The Following season 3 episode 9 review: Kill The Messenger
The Following is finally giving the audience the violence and Joe Vs Ryan conflict it wants in season 3...
This review contains spoilers.
3.8 Kill The Messenger
The Following has faced a bit of an uphill battle this season to catch viewer interest. I think one of the big problems, which I’ve discussed, is the lack of Joe versus Ryan. The first episode of the first season opened with those two squaring off, and that remains one of the most satisfying moments of the show’s first season. We immediately get a look into their budding relationship, and we immediately are forced to choose sides while still getting to enjoy Joe’s megalomania. The surprise of the random Followers, Roderick, Classic Poe, and all the rest of it just helped to add to the enjoyment of the ridiculous, brilliant, awesomely dumb show about murderers and FBI agents murdering one another.
There hasn’t been much of that this season, but it seems like the show is slowly coming back around to giving us what we wanted all along, which is Joe and Ryan together, either as a sort of Hannibal and Clarice or as antagonists. The recurring dream sequences have been one of the better parts of the season, either from Joe’s perspective or Ryan’s perspective, and it’s helped keep that weird relationship in focus even when Joe’s not on screen, or Ryan’s being fussy and not visiting his BFF (best felonious friend) in jail. The codependency isn’t a very novel element—after all, Hannibal and Clarice, or Hannibal and Will Graham—but it is a fun one.
Just watching Kevin Bacon and James Purefoy talking back and forth is a lot of fun, and the fact that Barry O’Brien’s script gives them some fun stuff to chew on helps quite a bit. But it also enlivened Theo’s conversation-by-proxy with Joe, as well. Purefoy is just great as the villain, and the flashbacks to Joe and Theo’s first meeting were entertaining because Joe got to talk about Poe again. It’s also nice to see Joe and Theo match wits, even if they both use vastly different methods to get the job done. Joe used his Followers, and Theo uses his laptop, but they both have essentially the same techniques to cause chaos and horror. It’s only natural that Joe should immediately identify Theo as his number one enemy for Ryan’s affection and respond accordingly, even if Joe can only kill Theo’s newest surrogate Gary (Evan Hall).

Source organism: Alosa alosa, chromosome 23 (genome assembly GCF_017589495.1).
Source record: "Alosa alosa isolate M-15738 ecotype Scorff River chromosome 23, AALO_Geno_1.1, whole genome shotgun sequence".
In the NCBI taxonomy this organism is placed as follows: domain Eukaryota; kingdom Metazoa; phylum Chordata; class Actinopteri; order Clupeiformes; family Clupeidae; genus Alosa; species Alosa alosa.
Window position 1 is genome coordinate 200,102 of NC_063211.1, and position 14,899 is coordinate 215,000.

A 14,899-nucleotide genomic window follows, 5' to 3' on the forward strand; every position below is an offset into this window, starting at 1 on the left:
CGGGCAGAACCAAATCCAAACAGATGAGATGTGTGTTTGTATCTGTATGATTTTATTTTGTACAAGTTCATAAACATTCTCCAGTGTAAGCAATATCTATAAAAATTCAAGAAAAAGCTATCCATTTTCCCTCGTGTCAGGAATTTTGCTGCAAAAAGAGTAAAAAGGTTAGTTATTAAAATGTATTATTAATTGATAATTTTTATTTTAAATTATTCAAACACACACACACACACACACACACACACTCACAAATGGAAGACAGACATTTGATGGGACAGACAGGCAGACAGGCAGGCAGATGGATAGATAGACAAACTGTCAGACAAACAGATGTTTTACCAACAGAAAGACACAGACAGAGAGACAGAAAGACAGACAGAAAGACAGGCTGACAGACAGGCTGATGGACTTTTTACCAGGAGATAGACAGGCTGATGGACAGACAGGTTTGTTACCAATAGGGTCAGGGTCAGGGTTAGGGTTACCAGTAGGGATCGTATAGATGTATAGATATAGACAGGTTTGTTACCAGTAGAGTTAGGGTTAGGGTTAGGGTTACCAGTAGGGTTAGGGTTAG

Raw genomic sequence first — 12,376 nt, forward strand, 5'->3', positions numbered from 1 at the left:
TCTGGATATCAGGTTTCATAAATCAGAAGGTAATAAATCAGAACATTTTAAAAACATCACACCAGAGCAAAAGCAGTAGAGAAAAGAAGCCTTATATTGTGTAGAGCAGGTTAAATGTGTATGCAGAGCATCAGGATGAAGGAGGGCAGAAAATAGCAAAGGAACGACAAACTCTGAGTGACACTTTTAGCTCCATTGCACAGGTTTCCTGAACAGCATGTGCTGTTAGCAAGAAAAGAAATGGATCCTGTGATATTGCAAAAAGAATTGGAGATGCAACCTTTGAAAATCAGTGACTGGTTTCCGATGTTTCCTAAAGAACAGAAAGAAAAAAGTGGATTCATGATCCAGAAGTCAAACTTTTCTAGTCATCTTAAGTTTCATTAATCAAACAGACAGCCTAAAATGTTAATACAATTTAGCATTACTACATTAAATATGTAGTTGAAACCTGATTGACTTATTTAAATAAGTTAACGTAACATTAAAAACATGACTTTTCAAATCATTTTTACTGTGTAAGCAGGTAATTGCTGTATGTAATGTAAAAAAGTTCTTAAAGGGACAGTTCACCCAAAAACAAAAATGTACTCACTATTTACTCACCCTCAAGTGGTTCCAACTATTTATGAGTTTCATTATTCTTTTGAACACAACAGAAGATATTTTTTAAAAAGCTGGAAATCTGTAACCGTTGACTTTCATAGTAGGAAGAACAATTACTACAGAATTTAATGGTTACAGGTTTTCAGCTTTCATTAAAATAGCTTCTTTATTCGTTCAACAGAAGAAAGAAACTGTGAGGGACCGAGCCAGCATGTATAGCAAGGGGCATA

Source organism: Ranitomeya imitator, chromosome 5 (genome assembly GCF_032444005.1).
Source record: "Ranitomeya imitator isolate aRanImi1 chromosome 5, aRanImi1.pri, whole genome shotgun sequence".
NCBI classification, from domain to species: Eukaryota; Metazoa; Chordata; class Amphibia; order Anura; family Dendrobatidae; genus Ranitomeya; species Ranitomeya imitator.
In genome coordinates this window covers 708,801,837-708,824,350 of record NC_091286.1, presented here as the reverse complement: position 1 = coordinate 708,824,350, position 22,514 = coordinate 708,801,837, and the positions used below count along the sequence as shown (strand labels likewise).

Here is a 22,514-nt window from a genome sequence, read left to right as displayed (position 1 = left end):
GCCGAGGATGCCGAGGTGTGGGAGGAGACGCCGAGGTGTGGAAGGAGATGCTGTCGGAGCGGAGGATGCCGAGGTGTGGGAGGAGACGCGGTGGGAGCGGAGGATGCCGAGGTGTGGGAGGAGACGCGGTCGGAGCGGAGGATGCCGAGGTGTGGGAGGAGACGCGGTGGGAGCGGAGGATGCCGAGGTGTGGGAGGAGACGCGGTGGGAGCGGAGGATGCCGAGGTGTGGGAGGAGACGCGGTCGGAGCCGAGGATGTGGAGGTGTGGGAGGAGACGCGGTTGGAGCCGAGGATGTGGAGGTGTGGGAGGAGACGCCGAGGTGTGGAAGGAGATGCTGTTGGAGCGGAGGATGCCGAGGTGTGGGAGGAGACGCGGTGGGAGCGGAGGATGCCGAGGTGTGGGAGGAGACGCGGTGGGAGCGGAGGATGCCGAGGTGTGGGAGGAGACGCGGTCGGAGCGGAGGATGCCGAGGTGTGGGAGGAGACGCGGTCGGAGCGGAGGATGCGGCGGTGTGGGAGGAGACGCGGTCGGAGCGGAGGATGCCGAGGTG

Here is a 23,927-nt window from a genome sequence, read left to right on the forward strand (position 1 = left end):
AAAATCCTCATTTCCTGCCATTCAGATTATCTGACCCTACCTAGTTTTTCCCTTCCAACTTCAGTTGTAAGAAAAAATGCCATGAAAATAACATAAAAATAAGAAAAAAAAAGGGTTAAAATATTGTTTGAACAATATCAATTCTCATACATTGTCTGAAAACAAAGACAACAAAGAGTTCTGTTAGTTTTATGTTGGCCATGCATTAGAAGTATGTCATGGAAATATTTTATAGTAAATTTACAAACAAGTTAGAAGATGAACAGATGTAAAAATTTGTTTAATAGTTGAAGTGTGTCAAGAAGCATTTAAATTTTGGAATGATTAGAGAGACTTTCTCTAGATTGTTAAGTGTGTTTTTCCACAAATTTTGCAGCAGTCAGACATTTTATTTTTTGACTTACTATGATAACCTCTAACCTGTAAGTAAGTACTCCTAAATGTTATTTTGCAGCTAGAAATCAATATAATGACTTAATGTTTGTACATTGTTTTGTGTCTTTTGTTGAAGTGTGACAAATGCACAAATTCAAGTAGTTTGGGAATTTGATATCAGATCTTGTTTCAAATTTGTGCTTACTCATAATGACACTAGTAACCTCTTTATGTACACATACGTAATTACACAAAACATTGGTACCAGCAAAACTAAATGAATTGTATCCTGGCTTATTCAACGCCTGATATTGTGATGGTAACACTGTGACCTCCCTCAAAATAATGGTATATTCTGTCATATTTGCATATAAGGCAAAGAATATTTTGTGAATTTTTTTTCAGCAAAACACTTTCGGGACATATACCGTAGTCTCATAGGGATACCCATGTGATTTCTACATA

I like this idea. I like the idea of Joe somehow squaring off against Theo. Those two seem like natural enemies, particularly since they’re fighting over Ryan’s attention. Luke/Mark and Daisy feel like after-thoughts, even if they do take up a bit of the episode tonight alongside the usual Max/Mike business involving the stolen FBI evidence/sex tape recording device currently in the possession of Tom (or technically shattered in pieces in his backpack, after a pretty tense scene involving Max trying to trace it while Tom tries desperately to get back to the locker room to smash the thing before she realizes who has it). It sets up Tom as a mole within the FBI, which is another lead the FBI is going to have to chase that will keep them off balance, and it serves to add more personal fuel to the fire in that particular mediocre love triangle.
Not that the FBI needs to chase a fake lead at this point. After all, they’re struggling to play catch-up to Theo, despite his increasing amount of mistakes (or at least trusting in the wrong people to help him break Strauss’s code). Theo is a shark that’s been dragged up onto the beach, and he’s thrashing around and lashing out in desparation, trying to slip back into the cool dark water where he’s most comfortable, and where he’ll be better able to get his revenge on Ryan Hardy. Assuming, of course, he’s able to survive his increasing encounters with Joe Carroll, who appears to have some sort of plan to go out with a bang if nothing else.
Another pretty sharp, pretty good episode for The Following. The violence is sudden and sharp, and the final moments, where we focus on Joe turning a pair of sunglasses into a makeshift push knife, offers a hint at the ominous, bloody dealings yet to come. You know Joe’s going to use that knife on someone, and David Tuttman has really emphasized just how much Joe continues to enjoy killing by showing a tight close-up on James Purefoy’s face after breaking Theo’s patsy’s neck with an orgasmic smile on his face. I think, depending on Joe’s plan, we’ll all be pretty pleased with how things work out, especially if Joe goes on another rampage.
Read Ron’s review of the previous episode, Flesh And Blood, here.
US Correspondent Ron Hogan is always glad to spend quality time with Joe, even if Ryan isn’t so keen on the idea anymore what with all the murdering and ruining of life. It makes for a much more interesting day. Find more by Ron daily at Shaktronics and PopFi.
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